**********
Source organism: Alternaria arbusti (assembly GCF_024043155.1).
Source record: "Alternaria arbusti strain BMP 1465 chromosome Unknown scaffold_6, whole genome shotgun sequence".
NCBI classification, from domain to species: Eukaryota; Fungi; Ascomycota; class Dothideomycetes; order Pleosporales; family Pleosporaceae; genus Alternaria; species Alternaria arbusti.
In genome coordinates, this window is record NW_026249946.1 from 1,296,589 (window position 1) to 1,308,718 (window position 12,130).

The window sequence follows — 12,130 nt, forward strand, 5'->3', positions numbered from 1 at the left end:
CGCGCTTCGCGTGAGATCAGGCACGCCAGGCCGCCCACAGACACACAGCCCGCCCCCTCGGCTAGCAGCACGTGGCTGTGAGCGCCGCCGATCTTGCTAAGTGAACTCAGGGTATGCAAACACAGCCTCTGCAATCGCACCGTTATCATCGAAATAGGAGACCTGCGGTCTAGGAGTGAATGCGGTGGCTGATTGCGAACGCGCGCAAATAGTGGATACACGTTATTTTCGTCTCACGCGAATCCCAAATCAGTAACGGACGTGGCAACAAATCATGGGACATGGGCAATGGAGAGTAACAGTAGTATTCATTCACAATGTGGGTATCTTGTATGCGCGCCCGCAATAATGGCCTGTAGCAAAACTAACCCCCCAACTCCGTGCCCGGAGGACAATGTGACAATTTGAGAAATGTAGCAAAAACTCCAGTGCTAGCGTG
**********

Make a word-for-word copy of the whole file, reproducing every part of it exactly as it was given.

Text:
Source organism: Alternaria arbusti (assembly GCF_024043155.1).
Source record: "Alternaria arbusti strain BMP 1465 chromosome Unknown scaffold_6, whole genome shotgun sequence".
NCBI classification, from domain to species: Eukaryota; Fungi; Ascomycota; class Dothideomycetes; order Pleosporales; family Pleosporaceae; genus Alternaria; species Alternaria arbusti.
In genome coordinates, this window is record NW_026249946.1 from 1,296,589 (window position 1) to 1,308,718 (window position 12,130).

The window sequence follows — 12,130 nt, forward strand, 5'->3', positions numbered from 1 at the left end:
CGCGCTTCGCGTGAGATCAGGCACGCCAGGCCGCCCACAGACACACAGCCCGCCCCCTCGGCTAGCAGCACGTGGCTGTGAGCGCCGCCGATCTTGCTAAGTGAACTCAGGGTATGCAAACACAGCCTCTGCAATCGCACCGTTATCATCGAAATAGGAGACCTGCGGTCTAGGAGTGAATGCGGTGGCTGATTGCGAACGCGCGCAAATAGTGGATACACGTTATTTTCGTCTCACGCGAATCCCAAATCAGTAACGGACGTGGCAACAAATCATGGGACATGGGCAATGGAGAGTAACAGTAGTATTCATTCACAATGTGGGTATCTTGTATGCGCGCCCGCAATAATGGCCTGTAGCAAAACTAACCCCCCAACTCCGTGCCCGGAGGACAATGTGACAATTTGAGAAATGTAGCAAAAACTCCAGTGCTAGCGTG